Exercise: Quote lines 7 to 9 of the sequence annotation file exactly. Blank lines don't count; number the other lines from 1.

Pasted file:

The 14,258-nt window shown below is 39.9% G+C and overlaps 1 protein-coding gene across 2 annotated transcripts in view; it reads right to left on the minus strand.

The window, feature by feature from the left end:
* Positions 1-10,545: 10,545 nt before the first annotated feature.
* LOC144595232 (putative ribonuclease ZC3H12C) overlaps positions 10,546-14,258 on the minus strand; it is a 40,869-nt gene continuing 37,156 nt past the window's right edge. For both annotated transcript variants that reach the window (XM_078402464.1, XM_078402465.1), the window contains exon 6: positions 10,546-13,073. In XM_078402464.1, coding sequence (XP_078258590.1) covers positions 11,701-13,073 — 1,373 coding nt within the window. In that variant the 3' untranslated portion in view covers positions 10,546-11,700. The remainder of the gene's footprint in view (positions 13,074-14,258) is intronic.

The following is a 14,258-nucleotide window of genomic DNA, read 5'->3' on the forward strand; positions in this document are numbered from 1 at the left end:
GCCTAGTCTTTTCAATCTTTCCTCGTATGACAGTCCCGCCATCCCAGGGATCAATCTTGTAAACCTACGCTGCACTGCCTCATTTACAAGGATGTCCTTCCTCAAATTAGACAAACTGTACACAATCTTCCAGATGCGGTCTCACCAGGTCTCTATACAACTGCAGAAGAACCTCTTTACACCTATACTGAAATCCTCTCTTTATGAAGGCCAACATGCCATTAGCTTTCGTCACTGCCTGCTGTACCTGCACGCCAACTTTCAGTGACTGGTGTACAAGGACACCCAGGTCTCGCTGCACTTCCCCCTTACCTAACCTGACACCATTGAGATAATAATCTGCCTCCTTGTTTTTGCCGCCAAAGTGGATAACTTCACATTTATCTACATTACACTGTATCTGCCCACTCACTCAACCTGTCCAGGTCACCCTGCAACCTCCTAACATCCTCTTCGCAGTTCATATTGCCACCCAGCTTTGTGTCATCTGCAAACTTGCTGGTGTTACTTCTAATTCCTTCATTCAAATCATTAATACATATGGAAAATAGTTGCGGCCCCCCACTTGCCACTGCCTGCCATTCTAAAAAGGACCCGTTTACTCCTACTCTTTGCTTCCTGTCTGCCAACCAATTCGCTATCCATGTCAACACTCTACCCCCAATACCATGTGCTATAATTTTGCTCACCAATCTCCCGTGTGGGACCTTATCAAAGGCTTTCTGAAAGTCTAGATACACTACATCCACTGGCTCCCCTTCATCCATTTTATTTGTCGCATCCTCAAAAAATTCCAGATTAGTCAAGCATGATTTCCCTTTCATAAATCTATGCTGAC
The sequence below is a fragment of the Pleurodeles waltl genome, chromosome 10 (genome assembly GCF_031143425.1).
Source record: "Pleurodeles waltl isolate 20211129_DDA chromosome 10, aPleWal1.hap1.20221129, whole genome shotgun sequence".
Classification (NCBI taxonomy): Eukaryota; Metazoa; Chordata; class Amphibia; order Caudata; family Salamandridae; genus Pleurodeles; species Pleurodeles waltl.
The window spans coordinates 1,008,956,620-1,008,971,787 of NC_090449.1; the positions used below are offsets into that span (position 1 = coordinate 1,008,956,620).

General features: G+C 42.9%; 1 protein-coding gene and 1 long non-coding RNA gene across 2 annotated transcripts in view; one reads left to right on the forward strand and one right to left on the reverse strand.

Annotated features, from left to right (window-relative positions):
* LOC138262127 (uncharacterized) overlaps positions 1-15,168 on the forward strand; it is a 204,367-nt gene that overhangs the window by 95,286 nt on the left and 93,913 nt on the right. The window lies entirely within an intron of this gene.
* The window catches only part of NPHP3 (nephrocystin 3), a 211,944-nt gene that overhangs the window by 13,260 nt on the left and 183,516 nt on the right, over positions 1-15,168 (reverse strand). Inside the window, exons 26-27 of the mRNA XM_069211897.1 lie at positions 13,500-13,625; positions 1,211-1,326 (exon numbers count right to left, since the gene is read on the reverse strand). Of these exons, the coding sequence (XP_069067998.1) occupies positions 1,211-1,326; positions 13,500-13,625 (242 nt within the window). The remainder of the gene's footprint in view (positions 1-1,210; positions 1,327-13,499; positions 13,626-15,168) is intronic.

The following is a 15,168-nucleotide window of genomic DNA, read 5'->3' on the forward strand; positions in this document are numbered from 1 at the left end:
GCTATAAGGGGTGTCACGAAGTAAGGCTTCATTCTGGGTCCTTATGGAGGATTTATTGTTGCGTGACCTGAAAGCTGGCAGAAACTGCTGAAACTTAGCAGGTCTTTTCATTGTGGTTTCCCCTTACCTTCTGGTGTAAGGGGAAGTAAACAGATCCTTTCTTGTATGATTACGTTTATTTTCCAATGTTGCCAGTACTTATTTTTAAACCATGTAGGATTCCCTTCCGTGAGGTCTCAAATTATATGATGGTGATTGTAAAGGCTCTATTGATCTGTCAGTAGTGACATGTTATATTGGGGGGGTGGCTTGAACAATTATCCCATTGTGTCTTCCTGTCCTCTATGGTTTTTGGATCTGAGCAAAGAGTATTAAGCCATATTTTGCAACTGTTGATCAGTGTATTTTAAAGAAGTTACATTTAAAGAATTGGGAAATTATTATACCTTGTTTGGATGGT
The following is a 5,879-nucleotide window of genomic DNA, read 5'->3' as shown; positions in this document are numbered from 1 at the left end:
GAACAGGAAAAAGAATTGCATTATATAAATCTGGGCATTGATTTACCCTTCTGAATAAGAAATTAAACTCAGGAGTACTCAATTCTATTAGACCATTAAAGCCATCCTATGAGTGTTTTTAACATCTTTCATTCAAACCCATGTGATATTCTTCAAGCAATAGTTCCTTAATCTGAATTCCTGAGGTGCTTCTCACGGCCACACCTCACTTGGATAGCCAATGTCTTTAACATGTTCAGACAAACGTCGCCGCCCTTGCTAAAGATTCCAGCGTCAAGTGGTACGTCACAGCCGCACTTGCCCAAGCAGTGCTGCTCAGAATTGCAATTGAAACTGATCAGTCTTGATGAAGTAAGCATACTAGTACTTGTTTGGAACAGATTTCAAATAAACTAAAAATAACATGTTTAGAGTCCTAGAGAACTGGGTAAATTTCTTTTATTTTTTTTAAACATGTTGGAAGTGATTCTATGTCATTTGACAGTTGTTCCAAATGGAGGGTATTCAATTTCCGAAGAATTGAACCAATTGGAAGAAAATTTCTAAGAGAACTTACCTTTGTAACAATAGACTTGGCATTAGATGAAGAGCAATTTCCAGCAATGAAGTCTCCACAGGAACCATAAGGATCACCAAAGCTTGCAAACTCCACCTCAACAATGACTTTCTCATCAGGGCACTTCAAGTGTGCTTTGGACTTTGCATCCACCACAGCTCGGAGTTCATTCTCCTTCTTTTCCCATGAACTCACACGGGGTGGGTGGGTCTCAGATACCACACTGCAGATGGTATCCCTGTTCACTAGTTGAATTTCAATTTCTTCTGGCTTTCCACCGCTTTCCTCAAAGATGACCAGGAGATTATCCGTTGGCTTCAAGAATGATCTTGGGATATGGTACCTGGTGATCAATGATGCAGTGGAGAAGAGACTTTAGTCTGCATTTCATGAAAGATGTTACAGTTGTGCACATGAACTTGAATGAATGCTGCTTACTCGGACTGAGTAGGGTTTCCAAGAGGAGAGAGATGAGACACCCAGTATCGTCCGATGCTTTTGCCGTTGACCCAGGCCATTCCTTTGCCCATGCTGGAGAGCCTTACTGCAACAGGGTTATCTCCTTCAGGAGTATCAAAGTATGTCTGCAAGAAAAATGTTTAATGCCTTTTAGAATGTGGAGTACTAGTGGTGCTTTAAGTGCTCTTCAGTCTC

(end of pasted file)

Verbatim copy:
The sequence below is a fragment of the Pleurodeles waltl genome, chromosome 10 (genome assembly GCF_031143425.1).
Source record: "Pleurodeles waltl isolate 20211129_DDA chromosome 10, aPleWal1.hap1.20221129, whole genome shotgun sequence".
Classification (NCBI taxonomy): Eukaryota; Metazoa; Chordata; class Amphibia; order Caudata; family Salamandridae; genus Pleurodeles; species Pleurodeles waltl.